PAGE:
Washougal High School teachers and administrators have been preparing for students to return to the building for in-person instruction for several months. Now they know exactly when they will be able to witness the results of their hard work.
The Washougal School District will expand its hybrid learning model to include high-school students on Thursday, March 4.
“We are excited … It’s a big deal,” Washougal School District Superintendent Mary Templeton said during the district’s Feb. 23 virtual board of directors meeting. “I want to make sure we’re thanking the community because it’s what we’re doing together that allows us to open schools and keep schools open as we continue to wear masks, socially distance and follow all of the mitigating strategies and practices.”
Washougal High will open to freshmen on Thursday, March 4. Sophomores, juniors and seniors will return to the building on Monday, March 8.
“It’s very exciting. We’re ecstatic to have more kids in the building,” said Washougal High Principal Sheree Clark. “We had a little more time than the elementary and middle schools to prepare, and we feel really good about our complex safety and health protocols. Of course, with COVID, there might be things that come up that we haven’t seen or didn’t plan for, so there is some nervousness because we want to make sure everybody’s safe. But we feel good about our plan for reopening.”
The district has offered its hybrid model to elementary students since Jan. 19, and to middle-schoolers since Feb.11.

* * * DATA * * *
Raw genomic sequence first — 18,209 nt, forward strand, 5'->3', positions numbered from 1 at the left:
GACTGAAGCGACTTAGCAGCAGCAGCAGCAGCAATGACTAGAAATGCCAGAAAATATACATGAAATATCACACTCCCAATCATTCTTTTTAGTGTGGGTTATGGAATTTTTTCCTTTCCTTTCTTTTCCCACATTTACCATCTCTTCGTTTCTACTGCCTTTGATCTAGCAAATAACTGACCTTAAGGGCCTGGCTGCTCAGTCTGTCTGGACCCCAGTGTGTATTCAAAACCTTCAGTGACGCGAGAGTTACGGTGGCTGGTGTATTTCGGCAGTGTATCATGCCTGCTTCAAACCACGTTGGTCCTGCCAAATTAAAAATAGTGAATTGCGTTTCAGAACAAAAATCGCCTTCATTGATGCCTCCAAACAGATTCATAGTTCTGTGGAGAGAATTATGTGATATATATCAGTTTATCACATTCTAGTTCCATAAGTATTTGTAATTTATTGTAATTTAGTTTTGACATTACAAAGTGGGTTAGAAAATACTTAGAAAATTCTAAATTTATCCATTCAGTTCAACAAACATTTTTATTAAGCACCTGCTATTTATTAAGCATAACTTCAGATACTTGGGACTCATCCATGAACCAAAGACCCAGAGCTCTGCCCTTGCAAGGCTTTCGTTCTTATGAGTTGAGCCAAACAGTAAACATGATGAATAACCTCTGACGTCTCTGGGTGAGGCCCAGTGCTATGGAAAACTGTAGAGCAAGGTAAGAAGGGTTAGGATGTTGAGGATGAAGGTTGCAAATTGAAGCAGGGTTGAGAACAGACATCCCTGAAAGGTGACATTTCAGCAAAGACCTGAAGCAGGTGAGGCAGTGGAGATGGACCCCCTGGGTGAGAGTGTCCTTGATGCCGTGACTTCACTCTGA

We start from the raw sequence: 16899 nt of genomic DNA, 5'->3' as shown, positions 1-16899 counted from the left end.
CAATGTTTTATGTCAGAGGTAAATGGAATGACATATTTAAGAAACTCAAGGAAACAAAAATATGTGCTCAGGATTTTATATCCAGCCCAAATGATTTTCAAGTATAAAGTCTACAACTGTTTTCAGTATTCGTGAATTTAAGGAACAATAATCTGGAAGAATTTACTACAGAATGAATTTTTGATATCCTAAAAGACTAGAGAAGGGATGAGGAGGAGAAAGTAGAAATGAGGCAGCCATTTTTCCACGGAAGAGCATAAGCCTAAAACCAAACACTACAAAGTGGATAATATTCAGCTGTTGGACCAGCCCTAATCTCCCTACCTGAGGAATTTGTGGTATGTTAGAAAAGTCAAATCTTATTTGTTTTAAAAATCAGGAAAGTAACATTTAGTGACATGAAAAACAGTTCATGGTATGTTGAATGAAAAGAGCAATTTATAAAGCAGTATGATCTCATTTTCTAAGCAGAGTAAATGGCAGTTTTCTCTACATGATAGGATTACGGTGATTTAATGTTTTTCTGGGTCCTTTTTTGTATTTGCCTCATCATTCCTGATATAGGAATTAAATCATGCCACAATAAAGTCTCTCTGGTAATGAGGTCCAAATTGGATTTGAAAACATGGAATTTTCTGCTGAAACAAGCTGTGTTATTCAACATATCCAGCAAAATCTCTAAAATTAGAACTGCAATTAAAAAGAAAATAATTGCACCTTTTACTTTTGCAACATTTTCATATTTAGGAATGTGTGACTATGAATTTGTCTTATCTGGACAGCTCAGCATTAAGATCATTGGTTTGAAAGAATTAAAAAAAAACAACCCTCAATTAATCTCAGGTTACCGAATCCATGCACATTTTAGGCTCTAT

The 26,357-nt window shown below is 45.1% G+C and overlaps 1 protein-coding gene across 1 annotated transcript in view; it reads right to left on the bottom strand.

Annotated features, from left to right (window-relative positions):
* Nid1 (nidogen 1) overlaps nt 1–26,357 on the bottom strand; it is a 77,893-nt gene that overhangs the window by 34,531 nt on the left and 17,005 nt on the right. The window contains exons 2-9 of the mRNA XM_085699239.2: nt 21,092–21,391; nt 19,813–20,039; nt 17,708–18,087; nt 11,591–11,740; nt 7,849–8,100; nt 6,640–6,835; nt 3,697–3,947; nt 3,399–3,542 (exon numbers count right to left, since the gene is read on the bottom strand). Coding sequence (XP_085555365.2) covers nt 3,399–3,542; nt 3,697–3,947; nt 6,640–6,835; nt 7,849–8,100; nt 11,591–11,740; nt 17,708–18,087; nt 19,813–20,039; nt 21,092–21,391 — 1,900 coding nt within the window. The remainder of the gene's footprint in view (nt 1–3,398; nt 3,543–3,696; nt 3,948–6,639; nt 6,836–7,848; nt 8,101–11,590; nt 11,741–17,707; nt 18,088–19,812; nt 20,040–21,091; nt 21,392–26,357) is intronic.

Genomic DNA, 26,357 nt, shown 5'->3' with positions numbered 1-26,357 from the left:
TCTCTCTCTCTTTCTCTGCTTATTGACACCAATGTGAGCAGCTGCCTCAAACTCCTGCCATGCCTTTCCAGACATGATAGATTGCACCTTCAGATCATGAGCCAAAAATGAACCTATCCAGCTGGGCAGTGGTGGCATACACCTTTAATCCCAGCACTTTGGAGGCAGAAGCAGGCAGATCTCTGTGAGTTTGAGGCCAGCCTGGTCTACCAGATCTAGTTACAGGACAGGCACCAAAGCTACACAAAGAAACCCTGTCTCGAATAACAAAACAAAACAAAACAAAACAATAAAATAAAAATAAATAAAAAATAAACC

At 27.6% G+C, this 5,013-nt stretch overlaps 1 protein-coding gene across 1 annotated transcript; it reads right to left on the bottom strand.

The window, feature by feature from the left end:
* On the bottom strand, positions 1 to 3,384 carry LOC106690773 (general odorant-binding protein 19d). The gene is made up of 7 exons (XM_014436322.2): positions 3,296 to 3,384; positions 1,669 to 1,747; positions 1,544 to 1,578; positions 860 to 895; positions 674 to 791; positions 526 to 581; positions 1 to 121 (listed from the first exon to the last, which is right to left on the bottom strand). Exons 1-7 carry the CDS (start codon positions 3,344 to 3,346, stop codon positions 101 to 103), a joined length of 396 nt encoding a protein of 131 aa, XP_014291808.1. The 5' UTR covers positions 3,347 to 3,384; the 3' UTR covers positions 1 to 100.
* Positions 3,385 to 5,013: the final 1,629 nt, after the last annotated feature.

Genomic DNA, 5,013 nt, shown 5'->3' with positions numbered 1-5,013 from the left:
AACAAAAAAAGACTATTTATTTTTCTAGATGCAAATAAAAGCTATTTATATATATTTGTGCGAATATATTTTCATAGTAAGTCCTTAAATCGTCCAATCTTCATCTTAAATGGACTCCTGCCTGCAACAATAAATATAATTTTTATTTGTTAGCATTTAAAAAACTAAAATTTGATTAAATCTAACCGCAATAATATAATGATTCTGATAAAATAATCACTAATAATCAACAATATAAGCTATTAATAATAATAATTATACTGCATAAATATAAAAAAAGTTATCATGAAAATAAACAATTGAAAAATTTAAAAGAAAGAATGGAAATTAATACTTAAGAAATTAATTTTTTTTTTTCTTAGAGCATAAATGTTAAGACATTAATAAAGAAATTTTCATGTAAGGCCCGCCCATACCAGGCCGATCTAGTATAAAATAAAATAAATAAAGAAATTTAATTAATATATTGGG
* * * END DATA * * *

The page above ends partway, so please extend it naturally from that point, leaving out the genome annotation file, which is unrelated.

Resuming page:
“I know the middle schools relied on the elementary schools (when they were reopening), and we relied on the elementary and middle schools,” Clark said. “(Our colleagues) said things like, ‘Here’s something we don’t think about, and you should do it,’ which is great. They’ve been fantastic about sharing information with us. We also talked with leaders from other schools, like Mead High School in Spokane, that have been doing hybrid for a while. This work could not be done in isolation.”
Like the hybrid model at Washougal’s elementary and middle schools, the Washougal High hybrid learning plan divides students into two cohorts, separated alphabetically by last name. One group will attend school in-person on Mondays and Tuesdays, while the other group will go to the building on Thursdays and Fridays. When they’re not in the classroom, students will watch lessons from home or engage in pre-recorded learning activities.
Unlike the Washougal middle schools, the high school will shift to a block schedule, in which students take fewer classes per day for longer periods of time.
“There’s a lot of research that says that the block schedule is better because it provides more embedded learning time within one class period,” Clark said. “Learning gaps have been created by the remote learning environment, and the block time will help us address those concerns. Also, we have a lot more students at the high school and more passing periods, which increases opportunities for students to (come into close contact with each other) and doesn’t provide teachers with enough time to clean their rooms between periods. The block schedule will decrease the amount of passing time for students.”
School district officials are following the latest Washington Department of Health guidelines, which include new metrics based on emerging research and data gathered by state and national officials that allow schools to provide increased in-person learning opportunities for students.
“I appreciate that the district has kept students at the center of its decision making and is following the state guidelines,” Clark said. “As much as we wanted kids back in the building on the first day of school, we understood why we weren’t able to. We didn’t want to go against what the guidelines and the science were telling us.”